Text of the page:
Friday, February 17, 2012: 1:30 PM-4:30 PM
Room 211 (VCC West Building)Recent advances in science have led to a reformulation of the role of early experience and have opened new vistas for effective intervention and change. Early experience has a lasting impact on later ability to perceive and adjust to the world. Babies begin life ready to learn any language and many types of faces: by 1 year, they no longer discriminate the sounds of foreign languages or among other race faces. In utero and during nursing, they learn odor preferences. Early experience during a critical period appears essential: when the experience is delayed, perception does not develop normally. Psychosocial processes are also affected: when a baby is neglected, abused, or has no stable attachment figure, there are lifelong consequences. Yet, recent research indicates that these experiential effects are not as irreversible as once thought. The session will review striking findings that illuminate the neurophysiological and molecular mechanisms that underlie opening and closing of critical periods early in life. Then it will show how such detailed explanation can direct interventions that reopen plasticity and enable reversibility later in life. Speakers will present data first from animal work and then explore similar constructs in studies with humans, sampling from a number of domains that are of importance to adaptive human functioning. In all talks, evidence for early critical periods will be presented but coupled with new research identifying the possibility for change later in life.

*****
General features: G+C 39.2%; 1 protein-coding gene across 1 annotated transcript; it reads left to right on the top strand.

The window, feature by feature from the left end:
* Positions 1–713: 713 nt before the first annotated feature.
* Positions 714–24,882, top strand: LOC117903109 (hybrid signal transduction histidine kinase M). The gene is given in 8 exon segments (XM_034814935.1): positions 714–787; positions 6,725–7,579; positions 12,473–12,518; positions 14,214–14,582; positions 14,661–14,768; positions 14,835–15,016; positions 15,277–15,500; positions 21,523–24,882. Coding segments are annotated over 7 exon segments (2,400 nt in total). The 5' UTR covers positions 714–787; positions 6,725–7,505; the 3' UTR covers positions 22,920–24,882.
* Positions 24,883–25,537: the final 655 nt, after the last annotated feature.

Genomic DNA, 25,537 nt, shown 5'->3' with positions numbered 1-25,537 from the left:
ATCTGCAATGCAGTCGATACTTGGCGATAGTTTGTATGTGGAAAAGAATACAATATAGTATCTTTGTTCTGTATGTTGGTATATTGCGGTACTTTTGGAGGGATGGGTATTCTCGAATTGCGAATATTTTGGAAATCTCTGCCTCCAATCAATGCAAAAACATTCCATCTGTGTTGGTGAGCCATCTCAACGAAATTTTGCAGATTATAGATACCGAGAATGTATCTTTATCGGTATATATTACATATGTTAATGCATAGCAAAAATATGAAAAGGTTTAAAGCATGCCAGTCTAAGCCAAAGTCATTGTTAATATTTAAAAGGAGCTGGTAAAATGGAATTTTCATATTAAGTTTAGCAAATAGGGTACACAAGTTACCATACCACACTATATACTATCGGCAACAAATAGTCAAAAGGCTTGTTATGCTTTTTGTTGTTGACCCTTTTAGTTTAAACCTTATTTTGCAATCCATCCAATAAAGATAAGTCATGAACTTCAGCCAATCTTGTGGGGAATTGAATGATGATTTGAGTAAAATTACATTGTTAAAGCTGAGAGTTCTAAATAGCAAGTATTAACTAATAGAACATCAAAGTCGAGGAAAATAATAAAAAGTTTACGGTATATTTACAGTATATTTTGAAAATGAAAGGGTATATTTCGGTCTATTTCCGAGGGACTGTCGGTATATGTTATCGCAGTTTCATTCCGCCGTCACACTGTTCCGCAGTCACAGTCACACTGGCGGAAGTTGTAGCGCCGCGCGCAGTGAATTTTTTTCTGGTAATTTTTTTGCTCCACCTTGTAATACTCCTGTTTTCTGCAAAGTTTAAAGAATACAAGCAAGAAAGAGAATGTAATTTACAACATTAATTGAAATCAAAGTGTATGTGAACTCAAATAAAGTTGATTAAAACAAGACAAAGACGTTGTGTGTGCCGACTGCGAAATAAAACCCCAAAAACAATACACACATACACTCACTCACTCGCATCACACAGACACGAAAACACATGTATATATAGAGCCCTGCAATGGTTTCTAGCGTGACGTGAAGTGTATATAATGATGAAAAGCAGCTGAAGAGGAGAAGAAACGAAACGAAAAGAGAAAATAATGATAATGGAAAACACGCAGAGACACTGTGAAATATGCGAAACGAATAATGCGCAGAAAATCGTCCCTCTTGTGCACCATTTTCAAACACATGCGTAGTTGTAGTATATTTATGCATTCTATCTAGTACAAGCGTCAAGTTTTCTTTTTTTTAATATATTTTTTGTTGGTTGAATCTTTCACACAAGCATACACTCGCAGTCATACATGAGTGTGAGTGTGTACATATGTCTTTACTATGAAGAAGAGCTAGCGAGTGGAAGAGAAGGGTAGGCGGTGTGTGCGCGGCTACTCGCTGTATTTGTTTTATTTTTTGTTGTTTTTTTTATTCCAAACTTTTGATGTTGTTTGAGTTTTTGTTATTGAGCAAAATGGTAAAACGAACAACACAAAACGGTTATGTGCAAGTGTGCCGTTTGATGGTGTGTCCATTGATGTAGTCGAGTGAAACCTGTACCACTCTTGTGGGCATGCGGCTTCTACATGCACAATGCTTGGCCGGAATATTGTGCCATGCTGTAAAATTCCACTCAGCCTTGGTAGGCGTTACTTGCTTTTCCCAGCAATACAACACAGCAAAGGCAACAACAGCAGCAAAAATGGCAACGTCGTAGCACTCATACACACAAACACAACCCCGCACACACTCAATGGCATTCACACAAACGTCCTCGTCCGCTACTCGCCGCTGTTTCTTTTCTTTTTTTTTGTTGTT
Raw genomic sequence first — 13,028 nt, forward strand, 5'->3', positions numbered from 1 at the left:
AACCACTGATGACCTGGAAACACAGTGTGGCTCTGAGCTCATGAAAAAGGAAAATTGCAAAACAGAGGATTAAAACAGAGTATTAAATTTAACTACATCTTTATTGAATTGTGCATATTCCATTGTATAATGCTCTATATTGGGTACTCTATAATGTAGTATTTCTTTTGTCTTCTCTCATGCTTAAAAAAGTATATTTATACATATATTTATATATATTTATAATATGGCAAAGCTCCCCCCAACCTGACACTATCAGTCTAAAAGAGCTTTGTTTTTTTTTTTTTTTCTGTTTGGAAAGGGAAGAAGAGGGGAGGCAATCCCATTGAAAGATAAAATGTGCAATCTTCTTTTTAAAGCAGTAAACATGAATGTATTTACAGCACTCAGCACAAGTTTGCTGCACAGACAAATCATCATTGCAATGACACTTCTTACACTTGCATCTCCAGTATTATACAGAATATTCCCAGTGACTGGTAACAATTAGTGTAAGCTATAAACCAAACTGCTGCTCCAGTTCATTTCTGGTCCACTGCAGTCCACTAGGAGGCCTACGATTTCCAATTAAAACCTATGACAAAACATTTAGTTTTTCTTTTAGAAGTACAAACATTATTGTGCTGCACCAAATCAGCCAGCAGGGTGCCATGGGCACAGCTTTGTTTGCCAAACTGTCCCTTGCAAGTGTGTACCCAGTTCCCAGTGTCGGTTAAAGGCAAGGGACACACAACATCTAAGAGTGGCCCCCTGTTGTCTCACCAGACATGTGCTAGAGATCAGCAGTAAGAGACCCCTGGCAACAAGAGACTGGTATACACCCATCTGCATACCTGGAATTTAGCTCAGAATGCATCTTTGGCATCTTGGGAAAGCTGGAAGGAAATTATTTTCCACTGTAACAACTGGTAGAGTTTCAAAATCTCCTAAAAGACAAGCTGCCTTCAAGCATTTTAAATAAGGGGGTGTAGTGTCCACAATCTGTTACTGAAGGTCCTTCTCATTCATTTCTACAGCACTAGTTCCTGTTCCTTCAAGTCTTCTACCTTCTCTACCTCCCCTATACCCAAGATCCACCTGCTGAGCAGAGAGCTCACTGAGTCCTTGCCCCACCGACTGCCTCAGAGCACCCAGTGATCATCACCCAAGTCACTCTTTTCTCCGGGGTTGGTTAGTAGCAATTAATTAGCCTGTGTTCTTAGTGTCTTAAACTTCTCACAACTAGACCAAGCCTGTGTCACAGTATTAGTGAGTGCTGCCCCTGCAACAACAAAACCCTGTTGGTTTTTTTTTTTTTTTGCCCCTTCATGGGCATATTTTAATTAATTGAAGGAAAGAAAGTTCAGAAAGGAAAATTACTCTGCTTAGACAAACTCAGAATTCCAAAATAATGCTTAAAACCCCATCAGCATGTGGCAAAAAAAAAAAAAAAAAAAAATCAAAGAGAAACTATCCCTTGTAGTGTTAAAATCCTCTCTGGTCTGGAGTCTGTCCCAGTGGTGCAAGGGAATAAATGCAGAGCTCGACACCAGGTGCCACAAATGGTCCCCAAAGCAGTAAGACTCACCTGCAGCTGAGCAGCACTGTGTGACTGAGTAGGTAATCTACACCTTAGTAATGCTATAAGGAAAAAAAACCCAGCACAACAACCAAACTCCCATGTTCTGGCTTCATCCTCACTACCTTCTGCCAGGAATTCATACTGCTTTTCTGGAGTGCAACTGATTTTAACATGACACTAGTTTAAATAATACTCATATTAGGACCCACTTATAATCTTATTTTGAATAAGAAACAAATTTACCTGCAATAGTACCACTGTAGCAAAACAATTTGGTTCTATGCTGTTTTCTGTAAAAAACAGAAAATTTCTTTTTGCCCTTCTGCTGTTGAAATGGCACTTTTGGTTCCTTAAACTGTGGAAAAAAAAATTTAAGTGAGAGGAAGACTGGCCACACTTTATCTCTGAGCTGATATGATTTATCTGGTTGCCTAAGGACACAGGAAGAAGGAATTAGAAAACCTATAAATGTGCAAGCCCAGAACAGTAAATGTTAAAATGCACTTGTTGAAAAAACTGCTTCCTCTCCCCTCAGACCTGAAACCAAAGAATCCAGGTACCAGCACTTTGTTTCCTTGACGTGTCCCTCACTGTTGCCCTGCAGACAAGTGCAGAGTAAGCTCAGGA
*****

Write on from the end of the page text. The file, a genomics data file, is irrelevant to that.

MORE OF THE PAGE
Janet F. Werker, University of British Columbia
Stephen J. Suomi, Eunice Kennedy Shriver National Institute of Child Health and Human Development (NICHD)
Stephen J. Suomi, Eunice Kennedy Shriver NICHD